RESEARCH TRIANGLE PARK, N.C. — Army-funded researchers created nanosized robots that could enable locomotion, novel metamaterial design, and high-fidelity sensors.
Cornell University researchers created micron-sized shape memory actuators that fold themselves into 3-D configurations and allow atomically thin 2-D materials with just a quick jolt of voltage. Once the material is bent, it holds its shape, even after the voltage is removed.
To demonstrate the technology, the team created what is potentially the world’s smallest self-folding origami bird.
“The research team is pushing the boundary of how quickly and precisely we can control motion at the micro- and even nano-scales,” said Dr. Dean Culver, Program Manager for Complex Dynamics and Systems at Army Research Office, an element of the U.S. Army Combat Capabilities Development Command, known as DEVCOM, Army Research Laboratory. “In addition to paving the way for nano-robots, the scientific advancements from this effort can enable smart material design and interaction with the molecular biological world that can assist the Army like never before.”
“The research may result in future applications 10 to 20 years from now,” he said.
In a peer-reviewed article published in Science Robotics, researchers said this work could make it possible for a million fabricated microscopic robots releasing from a wafer to fold themselves into shape, crawl free, and go about their tasks, even assembling into more complicated structures.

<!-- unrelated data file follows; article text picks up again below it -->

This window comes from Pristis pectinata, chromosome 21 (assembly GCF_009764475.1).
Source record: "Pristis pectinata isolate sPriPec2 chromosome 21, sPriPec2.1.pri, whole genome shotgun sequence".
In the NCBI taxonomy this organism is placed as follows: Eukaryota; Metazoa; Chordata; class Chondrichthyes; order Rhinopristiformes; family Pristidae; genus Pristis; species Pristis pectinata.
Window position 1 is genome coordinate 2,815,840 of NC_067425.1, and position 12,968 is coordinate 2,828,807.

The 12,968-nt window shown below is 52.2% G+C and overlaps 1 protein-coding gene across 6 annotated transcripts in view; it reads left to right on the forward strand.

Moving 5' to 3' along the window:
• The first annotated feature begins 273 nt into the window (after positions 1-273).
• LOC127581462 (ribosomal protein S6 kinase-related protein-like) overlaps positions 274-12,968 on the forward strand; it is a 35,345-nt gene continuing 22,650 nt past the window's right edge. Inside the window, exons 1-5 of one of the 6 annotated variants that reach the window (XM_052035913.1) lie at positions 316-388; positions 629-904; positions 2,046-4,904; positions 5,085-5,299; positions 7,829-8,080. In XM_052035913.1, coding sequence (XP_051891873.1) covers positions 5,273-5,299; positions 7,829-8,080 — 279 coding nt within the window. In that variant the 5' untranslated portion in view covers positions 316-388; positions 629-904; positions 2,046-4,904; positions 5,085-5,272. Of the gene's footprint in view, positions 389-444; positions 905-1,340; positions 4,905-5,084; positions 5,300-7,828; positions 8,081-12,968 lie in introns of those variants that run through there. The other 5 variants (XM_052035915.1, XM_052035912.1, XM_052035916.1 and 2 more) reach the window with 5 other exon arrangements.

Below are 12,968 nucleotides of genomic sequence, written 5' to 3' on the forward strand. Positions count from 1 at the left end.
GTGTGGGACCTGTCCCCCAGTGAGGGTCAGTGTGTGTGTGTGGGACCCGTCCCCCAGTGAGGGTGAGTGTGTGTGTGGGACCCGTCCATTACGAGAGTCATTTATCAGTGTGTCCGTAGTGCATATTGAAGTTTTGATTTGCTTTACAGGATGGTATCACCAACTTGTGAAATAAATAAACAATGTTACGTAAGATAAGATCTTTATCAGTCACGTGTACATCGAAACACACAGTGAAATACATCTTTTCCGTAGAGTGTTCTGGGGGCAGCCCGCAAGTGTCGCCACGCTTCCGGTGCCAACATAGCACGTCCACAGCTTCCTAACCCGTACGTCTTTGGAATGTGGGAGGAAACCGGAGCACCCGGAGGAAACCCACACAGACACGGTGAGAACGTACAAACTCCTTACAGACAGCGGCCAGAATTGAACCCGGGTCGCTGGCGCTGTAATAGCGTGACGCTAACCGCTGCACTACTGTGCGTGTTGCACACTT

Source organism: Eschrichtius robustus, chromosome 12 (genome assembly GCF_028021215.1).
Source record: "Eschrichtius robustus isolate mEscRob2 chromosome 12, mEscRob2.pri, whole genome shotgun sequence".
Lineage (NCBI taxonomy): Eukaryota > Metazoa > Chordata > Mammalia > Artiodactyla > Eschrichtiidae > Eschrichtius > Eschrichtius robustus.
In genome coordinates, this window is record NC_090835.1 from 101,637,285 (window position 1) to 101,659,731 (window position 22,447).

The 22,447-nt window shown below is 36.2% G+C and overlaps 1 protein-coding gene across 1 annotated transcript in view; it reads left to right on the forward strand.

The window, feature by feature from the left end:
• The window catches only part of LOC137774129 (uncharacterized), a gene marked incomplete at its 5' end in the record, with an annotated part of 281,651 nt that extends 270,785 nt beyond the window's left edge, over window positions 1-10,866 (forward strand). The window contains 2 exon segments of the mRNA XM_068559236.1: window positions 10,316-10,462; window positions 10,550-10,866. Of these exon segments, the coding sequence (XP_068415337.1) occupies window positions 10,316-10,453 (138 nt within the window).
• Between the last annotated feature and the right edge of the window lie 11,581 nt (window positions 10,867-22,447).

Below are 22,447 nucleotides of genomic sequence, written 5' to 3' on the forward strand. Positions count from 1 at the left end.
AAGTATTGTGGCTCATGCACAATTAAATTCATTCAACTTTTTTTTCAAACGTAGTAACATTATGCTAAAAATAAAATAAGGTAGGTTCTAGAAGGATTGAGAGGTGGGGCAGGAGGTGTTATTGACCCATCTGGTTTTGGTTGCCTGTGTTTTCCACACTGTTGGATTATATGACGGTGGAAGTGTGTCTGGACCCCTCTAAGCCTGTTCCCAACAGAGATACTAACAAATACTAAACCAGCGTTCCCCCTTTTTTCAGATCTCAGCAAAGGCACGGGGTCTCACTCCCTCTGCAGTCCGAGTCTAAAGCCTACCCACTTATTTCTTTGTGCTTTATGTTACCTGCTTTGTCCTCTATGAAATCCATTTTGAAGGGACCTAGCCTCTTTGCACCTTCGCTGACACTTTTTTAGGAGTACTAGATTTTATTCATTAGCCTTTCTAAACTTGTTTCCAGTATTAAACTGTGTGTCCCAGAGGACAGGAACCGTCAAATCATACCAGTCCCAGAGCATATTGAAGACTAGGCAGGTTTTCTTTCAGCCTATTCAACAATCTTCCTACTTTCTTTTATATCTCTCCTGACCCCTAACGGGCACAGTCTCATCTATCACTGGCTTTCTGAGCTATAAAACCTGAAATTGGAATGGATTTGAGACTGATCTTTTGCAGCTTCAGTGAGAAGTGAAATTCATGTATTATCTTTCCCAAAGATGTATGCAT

“We humans, our defining characteristic is we’ve learned how to build complex systems and machines at human scales and at enormous scales as well,” said Prof. Paul McEuen, the John A. Newman Professor of Physical Science at Cornell University. “What we haven’t learned how to do is build machines at tiny scales.”
“This is a step in that basic, fundamental evolution in what humans can do, of learning how to construct machines that are as small as cells,” he said.
The researchers’ ongoing collaboration has generated a throng of nanoscale machines and components, each seemingly faster, smarter, and more elegant than the last.
“We want to have robots that are microscopic but have brains on board,” said Prof. Itai Cohen, professor of physics at Cornell University. “That means you need to have appendages that are driven by complementary metal-oxide-semiconductor transistors, basically a computer chip on a robot that’s 100 microns on a side. The hard part is making the materials that respond to the CMOS circuits.”